NEW YORK (Reuters Health) - Just half of people who are given a prescription to prevent heart disease continue to get their medications refilled over time, according to a new review of several studies.
And among people who have already had a heart attack, one out of every three fails to continue getting their prescription refilled.
"Even if these estimates were half as great, the cost of nonadherence is substantial," the group, led by Dr. David Wald at Queen Mary, University of London, writes.
The researchers estimate in their report in the American Journal of Medicine that 130,000 people die each year because they don't adhere to their prescriptions.
The researchers collected the results from 20 studies that suggested the rate at which people continue taking the drugs ranges from 30 to 80 percent.
The studies looked at seven medications, including aspirin, blood pressure drugs, and cholesterol-lowering statins, typically intended for life-long use.
Of the more than 376,000 people in the studies, about 275,000 were given a prescription to prevent heart disease while the other 101,000 were already diagnosed with heart disease.
All of the patients were followed for at least 12 months. Overall, 57 percent of people continued to refill their prescriptions for the drugs.
"This is something that's been going on for decades and we've been well aware," said David Blackburn, an associate professor of pharmacy and the research chair in patient adherence at the University of Saskatchewan in Canada, who was not involved in the research.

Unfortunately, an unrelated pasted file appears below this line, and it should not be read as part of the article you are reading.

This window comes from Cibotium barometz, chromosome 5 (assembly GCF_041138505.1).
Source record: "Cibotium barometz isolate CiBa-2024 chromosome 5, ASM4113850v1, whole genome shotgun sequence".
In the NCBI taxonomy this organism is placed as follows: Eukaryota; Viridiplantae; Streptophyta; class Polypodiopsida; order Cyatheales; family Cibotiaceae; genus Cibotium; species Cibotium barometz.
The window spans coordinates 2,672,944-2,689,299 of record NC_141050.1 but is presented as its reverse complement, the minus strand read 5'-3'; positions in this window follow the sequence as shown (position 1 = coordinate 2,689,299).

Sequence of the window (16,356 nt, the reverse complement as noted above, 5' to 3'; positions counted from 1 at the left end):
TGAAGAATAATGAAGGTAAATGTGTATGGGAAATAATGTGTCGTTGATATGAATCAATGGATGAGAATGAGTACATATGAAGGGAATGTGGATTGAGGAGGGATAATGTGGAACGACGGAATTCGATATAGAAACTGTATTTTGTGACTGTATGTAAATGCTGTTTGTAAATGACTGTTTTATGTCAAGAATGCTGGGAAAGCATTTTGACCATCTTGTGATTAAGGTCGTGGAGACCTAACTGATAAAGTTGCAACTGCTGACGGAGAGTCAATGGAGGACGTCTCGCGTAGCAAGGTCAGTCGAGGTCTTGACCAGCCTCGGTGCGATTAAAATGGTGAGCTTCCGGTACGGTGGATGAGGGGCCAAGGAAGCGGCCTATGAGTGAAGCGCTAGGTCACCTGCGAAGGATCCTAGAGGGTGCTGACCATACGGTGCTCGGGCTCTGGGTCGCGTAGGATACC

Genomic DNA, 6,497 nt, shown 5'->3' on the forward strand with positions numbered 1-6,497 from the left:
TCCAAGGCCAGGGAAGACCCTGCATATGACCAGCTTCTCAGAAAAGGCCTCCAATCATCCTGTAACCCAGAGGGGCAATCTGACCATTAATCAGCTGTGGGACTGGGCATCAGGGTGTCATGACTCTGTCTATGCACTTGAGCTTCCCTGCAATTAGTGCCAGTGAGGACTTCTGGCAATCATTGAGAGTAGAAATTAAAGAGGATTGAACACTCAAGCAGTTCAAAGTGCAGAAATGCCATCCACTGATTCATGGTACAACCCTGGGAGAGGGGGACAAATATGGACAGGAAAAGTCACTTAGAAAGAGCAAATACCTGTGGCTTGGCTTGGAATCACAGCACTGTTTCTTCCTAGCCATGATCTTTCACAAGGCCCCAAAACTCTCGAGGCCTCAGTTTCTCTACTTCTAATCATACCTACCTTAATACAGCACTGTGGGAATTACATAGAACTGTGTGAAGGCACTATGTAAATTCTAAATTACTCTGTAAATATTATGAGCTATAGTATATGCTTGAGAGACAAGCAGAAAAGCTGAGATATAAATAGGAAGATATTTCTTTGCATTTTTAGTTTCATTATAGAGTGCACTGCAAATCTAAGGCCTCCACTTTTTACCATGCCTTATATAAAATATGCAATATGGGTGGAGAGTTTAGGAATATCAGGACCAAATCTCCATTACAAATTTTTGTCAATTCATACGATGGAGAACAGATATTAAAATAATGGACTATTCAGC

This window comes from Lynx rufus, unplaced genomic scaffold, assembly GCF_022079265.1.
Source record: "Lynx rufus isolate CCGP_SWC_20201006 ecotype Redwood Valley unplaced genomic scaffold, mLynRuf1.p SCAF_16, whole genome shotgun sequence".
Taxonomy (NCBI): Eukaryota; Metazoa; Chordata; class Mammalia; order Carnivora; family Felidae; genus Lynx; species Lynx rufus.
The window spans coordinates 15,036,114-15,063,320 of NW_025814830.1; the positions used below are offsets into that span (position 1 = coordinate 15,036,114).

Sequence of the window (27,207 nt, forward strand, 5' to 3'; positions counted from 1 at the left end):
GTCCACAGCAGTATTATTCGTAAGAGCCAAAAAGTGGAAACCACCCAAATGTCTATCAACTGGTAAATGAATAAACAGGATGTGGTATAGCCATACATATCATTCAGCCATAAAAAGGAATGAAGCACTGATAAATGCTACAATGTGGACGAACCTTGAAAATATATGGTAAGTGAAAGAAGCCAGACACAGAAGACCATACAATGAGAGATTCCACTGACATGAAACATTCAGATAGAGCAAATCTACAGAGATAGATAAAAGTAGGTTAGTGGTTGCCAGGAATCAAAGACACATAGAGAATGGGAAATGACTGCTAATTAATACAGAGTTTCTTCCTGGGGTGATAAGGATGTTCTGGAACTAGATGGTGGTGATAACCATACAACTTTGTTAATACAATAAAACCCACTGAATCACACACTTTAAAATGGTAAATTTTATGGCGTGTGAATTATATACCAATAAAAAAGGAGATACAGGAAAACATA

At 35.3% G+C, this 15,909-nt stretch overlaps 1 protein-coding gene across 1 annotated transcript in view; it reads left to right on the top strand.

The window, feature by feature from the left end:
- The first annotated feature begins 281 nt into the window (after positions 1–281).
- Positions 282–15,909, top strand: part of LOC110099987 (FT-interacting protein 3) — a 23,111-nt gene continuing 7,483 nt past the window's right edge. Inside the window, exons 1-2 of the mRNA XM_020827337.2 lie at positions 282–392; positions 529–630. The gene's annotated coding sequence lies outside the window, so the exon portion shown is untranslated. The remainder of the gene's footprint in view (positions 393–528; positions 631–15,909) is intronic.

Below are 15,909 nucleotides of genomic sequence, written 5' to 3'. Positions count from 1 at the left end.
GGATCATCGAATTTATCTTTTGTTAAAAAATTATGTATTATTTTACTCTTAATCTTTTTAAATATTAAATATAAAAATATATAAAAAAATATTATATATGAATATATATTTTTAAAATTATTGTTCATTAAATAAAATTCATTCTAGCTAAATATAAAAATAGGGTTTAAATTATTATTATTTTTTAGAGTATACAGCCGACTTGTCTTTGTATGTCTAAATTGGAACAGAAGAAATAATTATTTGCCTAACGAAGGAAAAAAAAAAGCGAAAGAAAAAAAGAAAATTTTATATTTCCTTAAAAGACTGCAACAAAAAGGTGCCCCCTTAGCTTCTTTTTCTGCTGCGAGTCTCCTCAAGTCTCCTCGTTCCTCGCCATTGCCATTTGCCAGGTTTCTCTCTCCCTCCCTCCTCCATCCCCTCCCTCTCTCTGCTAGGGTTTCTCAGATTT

WHY DO PATIENTS STOP?
Despite it being commonly understood that patients don't always follow the doctors' orders, Blackburn said there are few interventions known to consistently help patients stay on track with their medications.
That's because it's not entirely clear why patients don't stick to their prescriptions, he said.
In some cases, it could be related to the patient - difficulty reading the drug label or opening the container, fear of side effects, or challenges making it to the pharmacy for a refill.
The health care system could play a role too.
"It's difficult to have real a discourse with a physician because... everybody's busy," Blackburn told Reuters Health. "Because of the system and the constraints on cost and time, I think what you end up with are people who are really inadequately prepared" to follow through with their prescriptions.
For the most part, patients complied with their prescriptions at about the same level for each of the different types of drugs.
The only difference was among people without a diagnosis of heart disease, who were less likely to continue taking a water pill than a blood pressure medication known as an angiotensin receptor blocker.
"This suggests that specific drug properties (such as how often people have to take them or side effects) have a minor influence on whether patients remain on treatment long-term," the authors write.
Blackburn said the findings support his ideas of what causes people to drop off of their medications.
"It's probably system-related factors that are so important that they dwarf these little tolerability issues. They get drowned out by the way prescriptions are given and the time we have to engage with people," he said.
He said he thinks that frequent follow-ups with patients to make sure they're continuing their medication is important to help people stay on track.
"It reflects buy-in from patients and prescribers that indeed this is an important thing," he said.
SOURCE: bit.ly/LFAjBc The American Journal of Medicine, online June 27, 2012.